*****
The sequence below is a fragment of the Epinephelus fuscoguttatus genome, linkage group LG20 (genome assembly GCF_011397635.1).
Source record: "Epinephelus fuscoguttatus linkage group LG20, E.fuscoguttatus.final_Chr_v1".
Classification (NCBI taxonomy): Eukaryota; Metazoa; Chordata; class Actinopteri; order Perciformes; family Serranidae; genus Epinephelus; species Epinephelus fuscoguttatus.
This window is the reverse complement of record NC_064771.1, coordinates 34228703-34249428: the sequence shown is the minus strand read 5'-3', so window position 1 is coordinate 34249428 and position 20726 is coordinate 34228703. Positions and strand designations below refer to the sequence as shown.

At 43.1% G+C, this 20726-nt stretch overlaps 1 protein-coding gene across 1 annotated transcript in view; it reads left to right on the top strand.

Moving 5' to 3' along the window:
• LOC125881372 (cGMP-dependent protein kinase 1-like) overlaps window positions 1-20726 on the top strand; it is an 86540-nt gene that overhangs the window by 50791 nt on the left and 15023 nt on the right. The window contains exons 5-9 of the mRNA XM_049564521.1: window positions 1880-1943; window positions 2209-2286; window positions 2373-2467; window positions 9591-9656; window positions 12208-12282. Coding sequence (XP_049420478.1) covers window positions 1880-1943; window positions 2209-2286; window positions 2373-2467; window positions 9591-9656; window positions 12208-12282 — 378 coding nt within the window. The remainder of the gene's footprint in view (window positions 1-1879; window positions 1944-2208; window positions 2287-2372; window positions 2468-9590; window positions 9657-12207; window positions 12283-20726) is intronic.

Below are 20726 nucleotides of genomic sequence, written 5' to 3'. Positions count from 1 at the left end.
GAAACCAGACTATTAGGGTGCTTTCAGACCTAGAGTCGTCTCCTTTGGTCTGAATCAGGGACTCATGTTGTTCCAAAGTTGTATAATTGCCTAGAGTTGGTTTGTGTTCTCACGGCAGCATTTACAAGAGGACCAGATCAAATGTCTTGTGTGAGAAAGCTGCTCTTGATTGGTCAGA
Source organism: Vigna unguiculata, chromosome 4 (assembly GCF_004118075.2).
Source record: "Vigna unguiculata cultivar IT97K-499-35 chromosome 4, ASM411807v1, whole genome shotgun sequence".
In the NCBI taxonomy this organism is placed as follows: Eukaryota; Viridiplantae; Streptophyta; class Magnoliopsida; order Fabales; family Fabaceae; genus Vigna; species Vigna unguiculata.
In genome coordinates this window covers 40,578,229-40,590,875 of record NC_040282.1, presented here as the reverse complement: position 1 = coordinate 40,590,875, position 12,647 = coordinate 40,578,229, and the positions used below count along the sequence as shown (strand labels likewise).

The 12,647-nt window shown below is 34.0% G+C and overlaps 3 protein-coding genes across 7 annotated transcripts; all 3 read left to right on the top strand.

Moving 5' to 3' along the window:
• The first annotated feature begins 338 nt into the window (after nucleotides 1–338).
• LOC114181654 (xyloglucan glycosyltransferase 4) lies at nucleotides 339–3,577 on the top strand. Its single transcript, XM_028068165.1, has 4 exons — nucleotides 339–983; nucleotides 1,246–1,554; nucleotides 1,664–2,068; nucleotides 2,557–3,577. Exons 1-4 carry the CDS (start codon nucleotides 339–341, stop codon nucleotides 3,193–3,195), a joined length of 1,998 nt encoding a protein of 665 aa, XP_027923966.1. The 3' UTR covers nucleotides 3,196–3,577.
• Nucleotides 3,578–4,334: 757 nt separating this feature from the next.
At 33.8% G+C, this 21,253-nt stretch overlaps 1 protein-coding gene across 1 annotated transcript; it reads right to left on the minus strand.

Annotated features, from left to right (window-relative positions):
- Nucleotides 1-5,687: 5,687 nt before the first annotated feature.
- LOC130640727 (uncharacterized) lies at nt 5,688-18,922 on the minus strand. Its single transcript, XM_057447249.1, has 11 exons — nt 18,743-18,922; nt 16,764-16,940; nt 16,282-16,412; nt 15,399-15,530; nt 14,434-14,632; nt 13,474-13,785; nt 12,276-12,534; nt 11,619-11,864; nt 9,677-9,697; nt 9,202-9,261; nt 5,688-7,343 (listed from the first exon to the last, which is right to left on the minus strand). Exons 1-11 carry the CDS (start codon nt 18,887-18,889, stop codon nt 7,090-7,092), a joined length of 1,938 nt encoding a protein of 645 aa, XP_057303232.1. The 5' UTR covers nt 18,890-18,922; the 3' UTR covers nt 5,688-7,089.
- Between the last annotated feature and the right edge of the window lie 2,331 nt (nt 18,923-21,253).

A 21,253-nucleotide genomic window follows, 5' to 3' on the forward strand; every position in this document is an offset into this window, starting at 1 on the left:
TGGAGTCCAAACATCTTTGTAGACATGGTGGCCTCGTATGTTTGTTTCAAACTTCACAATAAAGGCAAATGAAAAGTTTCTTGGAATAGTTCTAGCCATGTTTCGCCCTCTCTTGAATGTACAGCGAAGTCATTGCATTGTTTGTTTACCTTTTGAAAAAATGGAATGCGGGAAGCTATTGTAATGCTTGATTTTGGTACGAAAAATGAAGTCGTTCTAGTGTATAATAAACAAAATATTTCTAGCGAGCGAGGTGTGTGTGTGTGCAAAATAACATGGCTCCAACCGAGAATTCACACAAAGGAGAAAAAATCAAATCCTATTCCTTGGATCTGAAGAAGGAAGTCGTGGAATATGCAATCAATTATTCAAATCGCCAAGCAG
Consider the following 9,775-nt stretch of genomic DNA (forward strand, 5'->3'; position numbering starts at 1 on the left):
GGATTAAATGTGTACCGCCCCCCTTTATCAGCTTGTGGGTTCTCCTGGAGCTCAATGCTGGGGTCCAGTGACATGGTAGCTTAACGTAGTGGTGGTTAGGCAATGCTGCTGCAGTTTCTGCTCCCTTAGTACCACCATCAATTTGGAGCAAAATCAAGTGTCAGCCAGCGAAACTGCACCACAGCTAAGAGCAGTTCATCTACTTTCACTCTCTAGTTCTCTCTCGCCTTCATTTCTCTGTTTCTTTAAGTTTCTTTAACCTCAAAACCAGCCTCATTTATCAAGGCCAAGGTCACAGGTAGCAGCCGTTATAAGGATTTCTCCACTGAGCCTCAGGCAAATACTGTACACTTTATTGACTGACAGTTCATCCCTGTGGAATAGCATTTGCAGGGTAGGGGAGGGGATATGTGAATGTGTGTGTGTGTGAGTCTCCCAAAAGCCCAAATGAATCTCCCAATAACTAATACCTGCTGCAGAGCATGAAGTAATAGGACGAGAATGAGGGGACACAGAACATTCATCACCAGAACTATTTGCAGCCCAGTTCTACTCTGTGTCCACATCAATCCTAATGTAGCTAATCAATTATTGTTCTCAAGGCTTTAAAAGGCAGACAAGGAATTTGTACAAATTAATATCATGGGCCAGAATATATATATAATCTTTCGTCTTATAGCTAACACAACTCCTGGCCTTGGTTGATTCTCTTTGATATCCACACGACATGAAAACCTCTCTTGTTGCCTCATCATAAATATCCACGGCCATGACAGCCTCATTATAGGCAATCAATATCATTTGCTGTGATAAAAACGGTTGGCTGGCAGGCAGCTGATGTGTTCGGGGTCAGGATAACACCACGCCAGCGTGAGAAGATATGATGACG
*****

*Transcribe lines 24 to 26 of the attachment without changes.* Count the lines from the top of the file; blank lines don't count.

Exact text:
A 21,253-nucleotide genomic window follows, 5' to 3' on the forward strand; every position in this document is an offset into this window, starting at 1 on the left:
TGGAGTCCAAACATCTTTGTAGACATGGTGGCCTCGTATGTTTGTTTCAAACTTCACAATAAAGGCAAATGAAAAGTTTCTTGGAATAGTTCTAGCCATGTTTCGCCCTCTCTTGAATGTACAGCGAAGTCATTGCATTGTTTGTTTACCTTTTGAAAAAATGGAATGCGGGAAGCTATTGTAATGCTTGATTTTGGTACGAAAAATGAAGTCGTTCTAGTGTATAATAAACAAAATATTTCTAGCGAGCGAGGTGTGTGTGTGTGCAAAATAACATGGCTCCAACCGAGAATTCACACAAAGGAGAAAAAATCAAATCCTATTCCTTGGATCTGAAGAAGGAAGTCGTGGAATATGCAATCAATTATTCAAATCGCCAAGCAG
Consider the following 9,775-nt stretch of genomic DNA (forward strand, 5'->3'; position numbering starts at 1 on the left):